6. ‘New York to California “Picturephone” Scores Hit at World's Fair’ (in “News Briefs”), Radio-Electronics, July 1964, 6.
Short URL: https://is.gd/9StZjF
▶Re: Picturephone at AT&T exhibit of NY 1964 World's Fair. Provides technical specs: Picture was about 7-1/8" diagonally, with vertical aspect ratio. 275 lines per frame. Interlaced pictures at 30 fps.

7. Irwin Dorros, “Picturephone,” The Bell Laboratories Record 47, no. 5 (May/June 1969): 139.
Short URL: https://is.gd/vfwZXH
▶Re: Re: Specifications for AT&T-Bell Picturephone. (This article pertains to an updated model of the picturephone from 1969.) Picture was just under 7-1/2" diagonally, and slightly wider than tall. 250 lines per frame. Interlaced pictures at 30 fps.

8. Alan Sobel?, Model 34V-131 Flatscreen® Panel—A Supersize TV/Computer Display (Northbrook, Illinois: Lucitron Inc., 1986).
Short URL: https://is.gd/NdOzWB
▶Re: Four-page Lucitron brochure with technical specifications for panel. Includes 2 photos of Alan Sobel with panel. According to brochure, panel has only 79 leads. (The author of this Web page added page numbers to the brochure.)

9. Bob Mitchell, e-mail message to author, May 5, 2022.
▶Re: Answers to author's questions about panel construction and Lucitron people.

10. Bob Mitchell, e-mail message to author, May 25, 2022.
▶Re: (1) Joe Singer memories. (2) Joe's glass cane-pulling unit. (3) Answers to author's questions about Lucitron panel leads and phosphor testing.

11. Chicago Tribune, “Rudolph Guzik,” access on April 20, 2022:
Short URL: https://is.gd/kO9cTf
▶Re: Obituary for Rudy Guzik, including short biography. For many years, Rudy was the Chicago chapter president of the Society of Professional Image Engineers.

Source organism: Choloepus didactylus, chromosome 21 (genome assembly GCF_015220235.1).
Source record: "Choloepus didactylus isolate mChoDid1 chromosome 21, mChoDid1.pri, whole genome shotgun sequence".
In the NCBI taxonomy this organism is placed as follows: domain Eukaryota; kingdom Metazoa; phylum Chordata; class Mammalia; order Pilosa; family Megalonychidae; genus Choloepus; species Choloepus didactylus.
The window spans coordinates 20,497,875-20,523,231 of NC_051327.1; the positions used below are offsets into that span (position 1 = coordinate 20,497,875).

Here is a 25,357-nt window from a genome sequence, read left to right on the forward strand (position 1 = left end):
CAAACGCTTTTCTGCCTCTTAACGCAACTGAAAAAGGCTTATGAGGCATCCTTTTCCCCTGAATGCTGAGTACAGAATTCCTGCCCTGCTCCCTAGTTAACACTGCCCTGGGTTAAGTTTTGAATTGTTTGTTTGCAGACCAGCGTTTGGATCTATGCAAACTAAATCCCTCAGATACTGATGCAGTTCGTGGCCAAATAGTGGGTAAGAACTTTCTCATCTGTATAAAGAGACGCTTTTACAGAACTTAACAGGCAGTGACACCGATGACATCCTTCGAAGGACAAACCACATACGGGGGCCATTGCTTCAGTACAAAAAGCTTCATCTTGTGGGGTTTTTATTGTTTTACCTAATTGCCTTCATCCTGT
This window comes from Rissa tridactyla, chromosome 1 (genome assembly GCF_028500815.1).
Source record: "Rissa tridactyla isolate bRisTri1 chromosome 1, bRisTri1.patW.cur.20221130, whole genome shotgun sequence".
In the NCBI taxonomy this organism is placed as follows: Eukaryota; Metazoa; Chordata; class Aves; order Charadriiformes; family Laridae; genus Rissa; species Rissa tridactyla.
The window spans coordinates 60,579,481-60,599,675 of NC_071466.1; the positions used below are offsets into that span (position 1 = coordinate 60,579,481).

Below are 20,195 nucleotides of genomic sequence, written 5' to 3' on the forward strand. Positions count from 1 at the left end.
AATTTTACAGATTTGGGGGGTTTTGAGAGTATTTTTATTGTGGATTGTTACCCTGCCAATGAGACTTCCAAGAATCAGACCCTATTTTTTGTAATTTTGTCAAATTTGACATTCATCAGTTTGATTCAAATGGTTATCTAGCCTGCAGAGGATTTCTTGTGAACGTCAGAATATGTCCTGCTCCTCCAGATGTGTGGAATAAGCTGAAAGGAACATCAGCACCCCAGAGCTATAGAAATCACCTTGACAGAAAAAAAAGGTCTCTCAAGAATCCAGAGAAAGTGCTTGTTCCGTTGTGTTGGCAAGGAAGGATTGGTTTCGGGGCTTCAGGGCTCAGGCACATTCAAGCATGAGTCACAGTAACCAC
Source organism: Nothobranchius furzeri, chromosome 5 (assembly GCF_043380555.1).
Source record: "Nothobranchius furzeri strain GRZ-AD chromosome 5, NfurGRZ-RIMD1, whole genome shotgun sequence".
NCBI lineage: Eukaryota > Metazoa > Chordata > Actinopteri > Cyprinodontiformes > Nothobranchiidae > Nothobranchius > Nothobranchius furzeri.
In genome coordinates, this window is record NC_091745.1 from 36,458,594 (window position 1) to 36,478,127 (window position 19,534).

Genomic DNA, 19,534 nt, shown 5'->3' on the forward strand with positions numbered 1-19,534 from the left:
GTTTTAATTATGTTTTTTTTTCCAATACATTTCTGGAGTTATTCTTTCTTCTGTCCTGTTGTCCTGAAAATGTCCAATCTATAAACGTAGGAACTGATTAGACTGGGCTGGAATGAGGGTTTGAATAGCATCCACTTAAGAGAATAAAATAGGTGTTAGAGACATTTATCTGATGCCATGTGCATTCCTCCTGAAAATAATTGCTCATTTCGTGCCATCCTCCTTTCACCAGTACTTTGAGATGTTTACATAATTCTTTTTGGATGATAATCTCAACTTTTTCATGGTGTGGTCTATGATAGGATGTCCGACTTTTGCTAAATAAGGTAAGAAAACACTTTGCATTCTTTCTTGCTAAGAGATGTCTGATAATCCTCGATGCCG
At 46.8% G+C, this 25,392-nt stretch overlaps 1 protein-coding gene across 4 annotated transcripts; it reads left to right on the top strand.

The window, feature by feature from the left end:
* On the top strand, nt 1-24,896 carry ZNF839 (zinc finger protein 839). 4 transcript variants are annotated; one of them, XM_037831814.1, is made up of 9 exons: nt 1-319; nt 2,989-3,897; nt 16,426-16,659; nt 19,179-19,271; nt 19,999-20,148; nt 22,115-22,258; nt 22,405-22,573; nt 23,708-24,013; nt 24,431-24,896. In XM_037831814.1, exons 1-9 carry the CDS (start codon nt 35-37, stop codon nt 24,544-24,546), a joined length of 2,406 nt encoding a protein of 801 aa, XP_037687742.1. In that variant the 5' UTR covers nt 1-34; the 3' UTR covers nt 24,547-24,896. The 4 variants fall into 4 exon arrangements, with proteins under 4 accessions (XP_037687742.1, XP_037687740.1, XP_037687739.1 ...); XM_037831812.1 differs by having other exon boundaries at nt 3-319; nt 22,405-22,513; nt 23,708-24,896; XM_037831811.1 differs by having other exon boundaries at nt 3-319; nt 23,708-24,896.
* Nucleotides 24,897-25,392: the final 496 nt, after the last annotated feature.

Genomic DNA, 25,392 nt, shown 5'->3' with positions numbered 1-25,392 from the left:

Photo: Guzik, Rudy

Rudy mentored new talent as a science fair judge. He also taught young artists electronics at the Chicago School of the Art Institute. And he was a jazz pianist. Rudy died at age 75, in Frankfort, IL.

12. Ken Nagel, “Michael Klemm,” access on June 19, 2022:
Short URL: https://is.gd/dnVQBG
▶Re: Obituary for Michael Klemm. Michael was our draftsman. His dazzling talent is obvious in Lucitron's intricate patent drawings. Mike, Vietnam veteran, was also dedicated fan of Chicago White Sox. He & Cubs fan Cary Stone enjoyed friendly “jousting matches” over which team was superior.

Photo: Klemm, Mike

As a side hustle, Mike and his late wife Patty raised pedigreed cats. Mike died in 2020. He'd been a resident of Beach Park, Illinois. He was 70. (Obituary site of Findagrave.com.)

13. Tribute Archive, “Charles Whelchel,” access on June 10, 2022: Short URL: https://is.gd/MjwtPF
▶Re: Obituary for Charles Whelchel. This is an undetailed document, without a portrait of our friend Charles. Apparently, Charles died in 2020, at Vancouver, Washington. (Obituary site of Tribute Memorial Gardens.)

Photo: Whelchel, Charles
Whelchel (proxy)

14. David Glaser and Charles J. Whelchel, “Method and Apparatus for Making Electric Connections Into a Compliant Sealed Package,” patent US4,550,039 filed Mar. 1, 1984 & issued Oct. 29, 1985.
Short URL: https://is.gd/EIG815
▶Re: A compliant-sealed Lucitron display panel. This panel had a thick foil back, instead of the rigid glass back of the 34B panel. The patent covers a method of wiring the foil side of the panel to the drive and signal electronics.

15. Ibid., 1, and Fig. 1, 2.
Short URL: https://is.gd/EIG815
▶Re: Drawing of a Lucitron panel with a compliant seal. Margaret Hultquist showed me an example of this panel from our lab at Lucitron.



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(Photo retoutching by James T. Hawes.)